Skin dendritic cell and T cell activation associated with dengue shock syndrome.
Duyen HTL., Cerny D., Trung DT., Pang J., Velumani S., Toh YX., Qui PT., Hao NV., Simmons C., Haniffa M., Wills B., Fink K.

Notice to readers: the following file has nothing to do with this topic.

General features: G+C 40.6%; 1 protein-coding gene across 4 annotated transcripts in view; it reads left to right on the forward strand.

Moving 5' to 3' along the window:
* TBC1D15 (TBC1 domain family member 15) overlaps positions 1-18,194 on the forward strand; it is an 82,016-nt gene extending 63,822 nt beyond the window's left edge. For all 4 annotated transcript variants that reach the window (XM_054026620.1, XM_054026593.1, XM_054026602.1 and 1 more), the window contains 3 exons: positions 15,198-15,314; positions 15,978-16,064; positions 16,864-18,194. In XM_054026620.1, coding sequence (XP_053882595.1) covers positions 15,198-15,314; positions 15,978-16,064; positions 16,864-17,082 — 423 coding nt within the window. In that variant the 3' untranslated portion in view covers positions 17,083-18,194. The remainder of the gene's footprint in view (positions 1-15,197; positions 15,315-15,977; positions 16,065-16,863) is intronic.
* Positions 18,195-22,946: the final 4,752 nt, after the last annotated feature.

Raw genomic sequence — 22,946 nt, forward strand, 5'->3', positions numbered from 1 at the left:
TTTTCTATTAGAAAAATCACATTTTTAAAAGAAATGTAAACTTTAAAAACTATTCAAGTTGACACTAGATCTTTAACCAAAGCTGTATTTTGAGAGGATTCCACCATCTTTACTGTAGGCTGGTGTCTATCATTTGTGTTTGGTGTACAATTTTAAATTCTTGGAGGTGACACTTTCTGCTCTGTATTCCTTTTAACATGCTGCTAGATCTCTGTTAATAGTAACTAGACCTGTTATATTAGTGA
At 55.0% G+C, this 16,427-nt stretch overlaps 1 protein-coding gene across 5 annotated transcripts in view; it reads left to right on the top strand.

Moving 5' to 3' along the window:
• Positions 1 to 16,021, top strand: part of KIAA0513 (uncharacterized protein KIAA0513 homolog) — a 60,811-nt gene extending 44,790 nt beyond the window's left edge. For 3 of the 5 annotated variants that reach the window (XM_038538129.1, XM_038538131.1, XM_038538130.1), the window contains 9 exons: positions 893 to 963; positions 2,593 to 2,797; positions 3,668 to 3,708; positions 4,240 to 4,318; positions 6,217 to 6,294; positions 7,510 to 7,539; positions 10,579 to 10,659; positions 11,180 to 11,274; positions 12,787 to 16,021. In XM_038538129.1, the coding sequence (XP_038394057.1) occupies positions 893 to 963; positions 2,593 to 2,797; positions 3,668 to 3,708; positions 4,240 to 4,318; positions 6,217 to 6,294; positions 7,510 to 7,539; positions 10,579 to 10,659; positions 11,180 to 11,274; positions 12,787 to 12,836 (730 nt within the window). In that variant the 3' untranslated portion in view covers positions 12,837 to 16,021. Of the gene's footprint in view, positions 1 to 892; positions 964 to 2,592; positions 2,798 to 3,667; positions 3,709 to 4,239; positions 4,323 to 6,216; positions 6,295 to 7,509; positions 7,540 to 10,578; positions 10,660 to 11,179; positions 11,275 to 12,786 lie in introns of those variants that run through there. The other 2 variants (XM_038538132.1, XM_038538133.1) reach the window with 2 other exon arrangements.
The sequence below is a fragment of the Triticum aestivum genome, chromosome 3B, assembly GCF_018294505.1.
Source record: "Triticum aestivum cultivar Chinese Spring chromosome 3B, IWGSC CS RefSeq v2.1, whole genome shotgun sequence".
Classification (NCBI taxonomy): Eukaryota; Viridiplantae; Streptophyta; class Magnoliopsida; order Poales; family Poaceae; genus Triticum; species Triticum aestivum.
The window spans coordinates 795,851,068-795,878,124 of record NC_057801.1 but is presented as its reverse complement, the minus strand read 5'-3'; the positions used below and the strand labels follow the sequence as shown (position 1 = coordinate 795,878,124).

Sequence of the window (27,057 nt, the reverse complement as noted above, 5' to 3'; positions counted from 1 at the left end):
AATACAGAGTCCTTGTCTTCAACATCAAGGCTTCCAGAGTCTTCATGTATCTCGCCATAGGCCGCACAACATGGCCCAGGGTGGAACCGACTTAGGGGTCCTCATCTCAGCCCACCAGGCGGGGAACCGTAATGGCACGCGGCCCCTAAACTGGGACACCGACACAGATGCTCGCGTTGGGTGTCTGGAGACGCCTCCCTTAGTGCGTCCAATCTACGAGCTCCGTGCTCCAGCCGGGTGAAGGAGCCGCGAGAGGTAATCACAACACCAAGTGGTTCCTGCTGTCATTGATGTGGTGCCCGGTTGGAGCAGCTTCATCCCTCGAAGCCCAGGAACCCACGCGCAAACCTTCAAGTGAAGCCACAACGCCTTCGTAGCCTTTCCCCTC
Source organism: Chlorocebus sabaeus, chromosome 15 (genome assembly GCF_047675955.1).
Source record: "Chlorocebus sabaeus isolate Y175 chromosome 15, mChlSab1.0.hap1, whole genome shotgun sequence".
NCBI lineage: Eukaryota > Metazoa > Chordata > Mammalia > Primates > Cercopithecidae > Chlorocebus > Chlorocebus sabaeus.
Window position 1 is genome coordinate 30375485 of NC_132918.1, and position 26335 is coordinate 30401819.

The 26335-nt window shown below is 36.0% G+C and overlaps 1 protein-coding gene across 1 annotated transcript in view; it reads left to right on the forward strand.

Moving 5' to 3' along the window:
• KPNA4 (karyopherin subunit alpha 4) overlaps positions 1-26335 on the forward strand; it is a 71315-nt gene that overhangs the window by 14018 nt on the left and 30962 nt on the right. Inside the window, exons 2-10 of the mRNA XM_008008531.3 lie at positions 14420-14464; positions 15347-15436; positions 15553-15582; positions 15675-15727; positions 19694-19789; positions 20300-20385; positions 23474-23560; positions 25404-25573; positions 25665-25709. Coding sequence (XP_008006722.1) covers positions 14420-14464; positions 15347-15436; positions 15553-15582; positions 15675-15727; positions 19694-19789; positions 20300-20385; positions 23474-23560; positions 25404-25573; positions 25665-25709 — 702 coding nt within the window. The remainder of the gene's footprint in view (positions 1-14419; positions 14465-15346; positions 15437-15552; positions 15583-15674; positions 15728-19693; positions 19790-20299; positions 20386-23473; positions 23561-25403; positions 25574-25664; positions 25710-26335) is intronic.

The pathogenesis of severe dengue remains unclear, particularly the mechanisms underlying the plasma leakage that results in hypovolaemic shock in a small proportion of individuals. Maximal leakage occurs several days after peak viraemia implicating immunological pathways. Skin is a highly vascular organ and also an important site of immune reactions with a high density of dendritic cells (DCs), macrophages and T cells. We obtained skin biopsies and contemporaneous blood samples from patients within 24 hours of onset of dengue shock syndrome (DSS), and from healthy controls. We analyzed cell subsets by flow cytometry, and soluble mediators and antibodies by ELISA; the percentage of migratory CD1a+ dermal DCs was significantly decreased in the DSS patients, and skin CD8+ T cells were activated, but there was no accumulation of dengue-specific antibodies. Inflammatory monocytic cells were not observed infiltrating the skin of DSS cases on whole-mount histology, although CD14dim cells disappeared from blood.